When given the choice between protection of the prevailing favorable powers versus the transparency that "institutional integrity" requires - the defense against the pain that "stepping upon the ingrown toenail" would provoke is just not worth the value of a single "Ninja's life".
It is easier to venerate "Dr Martin Luther King Jr", showing new HD pictures of masses of people coming to worship at the new statue and to announce plans for a $100M "church building fund" for the 'King Compound In Atlanta" than it is to take to task the present conditions WITHIN THE BLACK COMMUNITY.
The present bodies that are piled up within the community are hidden in the "virtual earthen dam" that today's protection racket seeks to encase them in.
Not my words.
The words of a headline of a story in the Philadelphia Inquirer.
- A bloody start to 2012: Looking to make sense of senseless violence
- 2 critical after separate shootings on same block
- Shooting victims shows up at hospital, dies
- Mayor: Can we make MLK Day one of nonviolence?
It seems that even Philadelphia Mayor Nutter has lost his ability to make declarative statements about the safety of his city. Instead he turns a "challenge" into a "question"
Sorry Mayor Nutter you are giving the wrong people a 'Stretch Goal".
The MLK Jr holiday has, for all intents and purposes been hijacked for purely political and ideological purposes.
Today those who have most substantively abdicated their responsibility over the communities that their "machines" dominate feel empowered to use the "venerated image of Dr King" as leverage to indict those who always seem to coincidentally be their ideological and political adversaries.
Even though there has been a sea change since the day of Dr King regarding those agents who are committing "Civil Rights Violations" against Black people - they understand that if they do not call these attacks "civil rights violations" that all but those of us who are keen enough to keep track of their hand tricks won't see what they are doing.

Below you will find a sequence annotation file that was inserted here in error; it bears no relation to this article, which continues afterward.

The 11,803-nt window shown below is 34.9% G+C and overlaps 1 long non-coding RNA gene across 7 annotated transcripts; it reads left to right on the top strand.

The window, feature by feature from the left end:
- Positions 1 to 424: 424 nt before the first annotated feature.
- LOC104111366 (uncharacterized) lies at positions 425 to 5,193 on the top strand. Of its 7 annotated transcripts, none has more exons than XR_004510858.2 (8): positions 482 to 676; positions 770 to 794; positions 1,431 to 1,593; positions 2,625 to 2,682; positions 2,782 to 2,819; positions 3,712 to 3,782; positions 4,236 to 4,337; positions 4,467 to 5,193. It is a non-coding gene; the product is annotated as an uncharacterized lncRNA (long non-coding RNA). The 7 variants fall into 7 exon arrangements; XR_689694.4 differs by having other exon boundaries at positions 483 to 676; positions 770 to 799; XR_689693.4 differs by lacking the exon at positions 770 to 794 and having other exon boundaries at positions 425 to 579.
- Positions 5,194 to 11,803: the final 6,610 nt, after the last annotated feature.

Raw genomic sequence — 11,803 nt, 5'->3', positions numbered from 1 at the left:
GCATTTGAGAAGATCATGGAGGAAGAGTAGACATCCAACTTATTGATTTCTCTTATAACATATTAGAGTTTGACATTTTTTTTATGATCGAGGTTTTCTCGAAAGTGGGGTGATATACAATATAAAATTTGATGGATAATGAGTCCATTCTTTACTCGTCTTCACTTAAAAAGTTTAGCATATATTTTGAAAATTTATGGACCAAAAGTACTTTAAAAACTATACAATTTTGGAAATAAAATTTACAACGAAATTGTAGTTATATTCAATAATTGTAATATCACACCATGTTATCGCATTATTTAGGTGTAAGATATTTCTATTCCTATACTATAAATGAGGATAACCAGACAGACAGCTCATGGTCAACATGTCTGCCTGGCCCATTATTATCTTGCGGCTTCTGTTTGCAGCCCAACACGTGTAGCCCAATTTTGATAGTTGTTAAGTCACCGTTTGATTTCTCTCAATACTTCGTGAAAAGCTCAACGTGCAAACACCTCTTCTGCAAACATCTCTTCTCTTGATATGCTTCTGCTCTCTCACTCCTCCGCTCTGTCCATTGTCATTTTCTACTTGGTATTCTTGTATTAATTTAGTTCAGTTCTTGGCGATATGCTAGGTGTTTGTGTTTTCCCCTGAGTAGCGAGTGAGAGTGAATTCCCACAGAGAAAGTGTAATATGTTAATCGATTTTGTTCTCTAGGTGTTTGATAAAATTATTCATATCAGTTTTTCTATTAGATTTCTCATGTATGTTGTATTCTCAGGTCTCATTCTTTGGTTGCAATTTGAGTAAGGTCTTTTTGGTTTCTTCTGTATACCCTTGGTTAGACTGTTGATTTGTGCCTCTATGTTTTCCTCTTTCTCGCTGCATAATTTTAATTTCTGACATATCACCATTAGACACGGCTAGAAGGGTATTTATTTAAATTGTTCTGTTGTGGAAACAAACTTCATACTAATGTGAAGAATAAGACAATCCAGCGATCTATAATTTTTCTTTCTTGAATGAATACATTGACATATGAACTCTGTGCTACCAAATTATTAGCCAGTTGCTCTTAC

From the Philly.com article:
A 23-year-old Temple University graduate, hailing a cab after leaving a bar with friends, is beaten to death in Old City.
Three teenagers are killed as a man fires directly into a car in Juniata Park.
A hockey fan from New Jersey is pummeled until he lies unconscious outside Geno's cheesesteak restaurant in South Philadelphia.
What, if anything, do these events - all in the new year - say about war and peace in Philadelphia? Who, if anyone, can make sense of such utterly senseless violence? What scars, if any, do these fatal bullets and raging fists leave on the city's image?
Little. No one. And that depends.
We're off to a bad start, with 17 homicides in the first two weeks of 2012 - the bloodiest tally in the last five years over that span.
Over the long term, though, violent crime has steadily declined in Philadelphia since the 1990s. In Center City, murder, rape, and arson are down by more than 55 percent.
However reassuring those statistics may be to real estate brokers, business owners, and public officials, they are meaningless to the families of victims.
"It's hard to fathom that people value life so little," said Joe Neary, a 61-year-old Upper Chichester accountant whose son Kevin, a graduate of the University of Pennsylvania, was shot in the neck during an attempted robbery in Northern Liberties before Thanksgiving.
Kevin Neary was walking home Nov. 15 after a night out with friends when a would-be robber shot him, severing his spinal cord. The second of Neary's three boys, he is now paralyzed from the neck down, unable to breathe on his own.
Before the attack, Kevin Neary had been recruiting staff for health-care facilities and waiting tables at Jones and Union Trust, his father said.
"He loved living in the city. He loved the excitement of it, the vibrancy, the whole milieu of being here."
Kevin Neary and his family do not blame Philadelphia for the tragedy, his father said.
But like the other killings and beatings of the last few months, the attack had symbolic power.